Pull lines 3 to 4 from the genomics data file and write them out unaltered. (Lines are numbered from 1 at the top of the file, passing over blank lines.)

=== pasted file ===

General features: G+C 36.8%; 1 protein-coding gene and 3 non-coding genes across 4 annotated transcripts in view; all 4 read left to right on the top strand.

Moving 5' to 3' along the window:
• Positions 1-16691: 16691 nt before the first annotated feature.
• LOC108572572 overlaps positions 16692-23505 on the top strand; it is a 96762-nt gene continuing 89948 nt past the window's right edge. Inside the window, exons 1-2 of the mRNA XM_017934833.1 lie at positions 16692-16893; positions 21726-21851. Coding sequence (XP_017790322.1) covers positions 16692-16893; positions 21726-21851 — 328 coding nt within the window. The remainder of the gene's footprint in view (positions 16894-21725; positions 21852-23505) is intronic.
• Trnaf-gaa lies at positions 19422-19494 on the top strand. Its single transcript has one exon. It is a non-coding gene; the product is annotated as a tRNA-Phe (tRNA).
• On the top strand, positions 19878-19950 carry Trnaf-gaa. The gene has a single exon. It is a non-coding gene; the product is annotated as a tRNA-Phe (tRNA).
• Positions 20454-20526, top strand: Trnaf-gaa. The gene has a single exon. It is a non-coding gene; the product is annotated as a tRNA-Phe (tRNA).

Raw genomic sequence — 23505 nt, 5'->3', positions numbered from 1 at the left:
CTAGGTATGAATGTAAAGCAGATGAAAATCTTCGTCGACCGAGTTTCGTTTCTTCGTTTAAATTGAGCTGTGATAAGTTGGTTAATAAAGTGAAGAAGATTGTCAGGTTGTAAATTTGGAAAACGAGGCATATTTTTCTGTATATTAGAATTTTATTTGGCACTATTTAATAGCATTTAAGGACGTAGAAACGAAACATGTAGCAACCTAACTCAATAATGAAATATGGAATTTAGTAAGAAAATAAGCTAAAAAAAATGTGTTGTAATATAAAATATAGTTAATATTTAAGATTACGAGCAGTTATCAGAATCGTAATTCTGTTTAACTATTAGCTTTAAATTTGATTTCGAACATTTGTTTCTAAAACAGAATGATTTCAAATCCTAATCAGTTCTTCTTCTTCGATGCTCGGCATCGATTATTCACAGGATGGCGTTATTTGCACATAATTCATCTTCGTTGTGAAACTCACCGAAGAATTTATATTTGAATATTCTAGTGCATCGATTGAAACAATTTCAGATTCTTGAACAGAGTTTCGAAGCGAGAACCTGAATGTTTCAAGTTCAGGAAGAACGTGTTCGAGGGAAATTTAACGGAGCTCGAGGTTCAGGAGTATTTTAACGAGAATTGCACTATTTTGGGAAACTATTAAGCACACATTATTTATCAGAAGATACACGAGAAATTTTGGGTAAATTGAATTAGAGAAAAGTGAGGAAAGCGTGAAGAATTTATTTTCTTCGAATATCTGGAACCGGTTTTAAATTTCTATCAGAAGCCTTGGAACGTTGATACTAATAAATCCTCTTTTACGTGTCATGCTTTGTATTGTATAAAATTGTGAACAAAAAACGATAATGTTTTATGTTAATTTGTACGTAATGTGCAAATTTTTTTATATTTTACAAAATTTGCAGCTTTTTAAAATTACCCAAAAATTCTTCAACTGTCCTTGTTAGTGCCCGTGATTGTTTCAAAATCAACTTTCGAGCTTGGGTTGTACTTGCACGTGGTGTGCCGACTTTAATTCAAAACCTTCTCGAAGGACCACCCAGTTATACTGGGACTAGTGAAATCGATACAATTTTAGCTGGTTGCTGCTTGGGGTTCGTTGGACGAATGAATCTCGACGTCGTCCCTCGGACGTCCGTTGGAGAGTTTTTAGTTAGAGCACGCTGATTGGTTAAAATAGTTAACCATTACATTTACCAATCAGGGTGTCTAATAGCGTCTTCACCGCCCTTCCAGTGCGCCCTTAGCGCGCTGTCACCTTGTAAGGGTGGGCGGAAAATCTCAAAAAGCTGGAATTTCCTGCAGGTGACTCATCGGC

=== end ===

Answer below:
• Positions 1-16691: 16691 nt before the first annotated feature.
• LOC108572572 overlaps positions 16692-23505 on the top strand; it is a 96762-nt gene continuing 89948 nt past the window's right edge. Inside the window, exons 1-2 of the mRNA XM_017934833.1 lie at positions 16692-16893; positions 21726-21851. Coding sequence (XP_017790322.1) covers positions 16692-16893; positions 21726-21851 — 328 coding nt within the window. The remainder of the gene's footprint in view (positions 16894-21725; positions 21852-23505) is intronic.